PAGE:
New York police agree to reform protest tactics in settlement over 2020 response

NEW YORK (AP) — New York City’s police department has agreed to establish new policies intended to safeguard the rights of protesters as part of a legal settlement stemming from its response to the Black Lives Matter demonstrations in 2020.

The 44-page agreement, filed Tuesday in Manhattan federal court, requires the nation’s largest police department to deploy fewer officers to most public protests. It would end the NYPD’s practice of trapping and arresting large groups of demonstrators, a controversial tactic known as kettling.

The proposed changes must still be approved by a federal judge. But the agreement signals a likely resolution in the lawsuit filed by New York State Attorney General Letitia James in 2021, which detailed a pattern of civil rights violations committed by police as protests swept through the city following George Floyd’s death in May 2020.

“Too often peaceful protesters have been met with force that has harmed innocent New Yorkers simply trying to exercise their rights,” James said in a statement. “Today’s agreement will meaningfully change how the NYPD engages with and responds to public demonstrations in New York City.”

In a video statement, Mayor Eric Adams, a former police captain, said the settlement struck an appropriate balance to “ensure that we are both protecting public safety and respecting protesters’ First Amendment rights.”

The 2020 protests saw chaotic street battles as riot police aggressively tried to quell demonstrations -- both peaceful and unruly -- with batons, pepper-spray and their own vehicles. Some protesters set police vehicles on fire and hurled bottles at officers. At several locations, protesters were penned in by police without warning, leading to hundreds of arrests for low-level misdemeanors, such as disorderly conduct or blocking traffic.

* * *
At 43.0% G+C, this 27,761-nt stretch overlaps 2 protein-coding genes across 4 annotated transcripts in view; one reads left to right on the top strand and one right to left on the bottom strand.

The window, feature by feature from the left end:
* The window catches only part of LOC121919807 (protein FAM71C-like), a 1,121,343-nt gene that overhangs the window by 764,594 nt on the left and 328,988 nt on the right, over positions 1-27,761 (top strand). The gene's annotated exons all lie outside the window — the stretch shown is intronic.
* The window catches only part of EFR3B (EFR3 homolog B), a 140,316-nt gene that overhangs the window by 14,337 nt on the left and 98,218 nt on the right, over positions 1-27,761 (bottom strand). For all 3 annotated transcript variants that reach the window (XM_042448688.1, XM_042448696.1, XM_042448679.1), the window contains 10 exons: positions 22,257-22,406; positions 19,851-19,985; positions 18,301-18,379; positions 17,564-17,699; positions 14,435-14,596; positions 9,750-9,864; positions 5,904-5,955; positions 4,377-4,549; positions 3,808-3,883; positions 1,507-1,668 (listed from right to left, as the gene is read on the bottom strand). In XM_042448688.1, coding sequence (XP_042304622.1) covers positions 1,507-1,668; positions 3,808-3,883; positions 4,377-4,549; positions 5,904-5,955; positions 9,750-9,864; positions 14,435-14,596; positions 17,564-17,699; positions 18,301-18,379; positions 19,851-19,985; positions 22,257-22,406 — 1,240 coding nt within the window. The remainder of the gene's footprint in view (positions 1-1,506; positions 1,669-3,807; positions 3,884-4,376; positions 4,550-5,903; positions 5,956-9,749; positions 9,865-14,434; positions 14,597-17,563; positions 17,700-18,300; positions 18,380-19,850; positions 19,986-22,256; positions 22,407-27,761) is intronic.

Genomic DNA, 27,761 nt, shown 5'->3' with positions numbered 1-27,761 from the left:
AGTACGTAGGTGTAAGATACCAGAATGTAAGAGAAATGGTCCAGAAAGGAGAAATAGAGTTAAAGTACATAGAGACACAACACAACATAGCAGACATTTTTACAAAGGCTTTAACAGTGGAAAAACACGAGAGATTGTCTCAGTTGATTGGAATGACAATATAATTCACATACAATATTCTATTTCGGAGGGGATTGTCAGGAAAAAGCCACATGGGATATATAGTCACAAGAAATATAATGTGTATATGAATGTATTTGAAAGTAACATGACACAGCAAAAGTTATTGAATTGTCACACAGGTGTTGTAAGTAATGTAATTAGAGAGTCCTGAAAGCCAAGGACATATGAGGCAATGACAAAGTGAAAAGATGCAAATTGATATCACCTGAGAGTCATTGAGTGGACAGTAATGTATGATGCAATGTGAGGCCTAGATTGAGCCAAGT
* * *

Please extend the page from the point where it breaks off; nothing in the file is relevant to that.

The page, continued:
Under a tiered enforcement approach, the NYPD would be expected to accommodate street demonstrations, including those that obstruct traffic, unless they pose a direct threat to public safety or critical infrastructure.

For most protests, the department will be required to dispatch officers from its Community Affairs Bureau, rather than its specialized forces, with the goal of “communicating with protesters, understanding the aims of protest organizers.”

“The NYPD has historically policed protests by sending as many as officers as they possibly can,” said Corey Stoughton, an attorney at the Legal Aid Society. “That kind of overwhelming force and presence that we saw in 2020, which escalated violence with protesters, is a thing of the past.”

The settlement also covers separate lawsuits brought by the Legal Aid Society, the New York Civil Liberties Union and other private attorneys, which were combined with the Attorney General’s lawsuit. Plaintiffs are expected to receive a monetary award, which has yet to be announced.

The settlement requires the city to pay $1.6 million to the state's Department of Investigation, which will help oversee the agreement with other parties, including police leaders and civil rights groups.

Jake Offenhartz, The Associated Press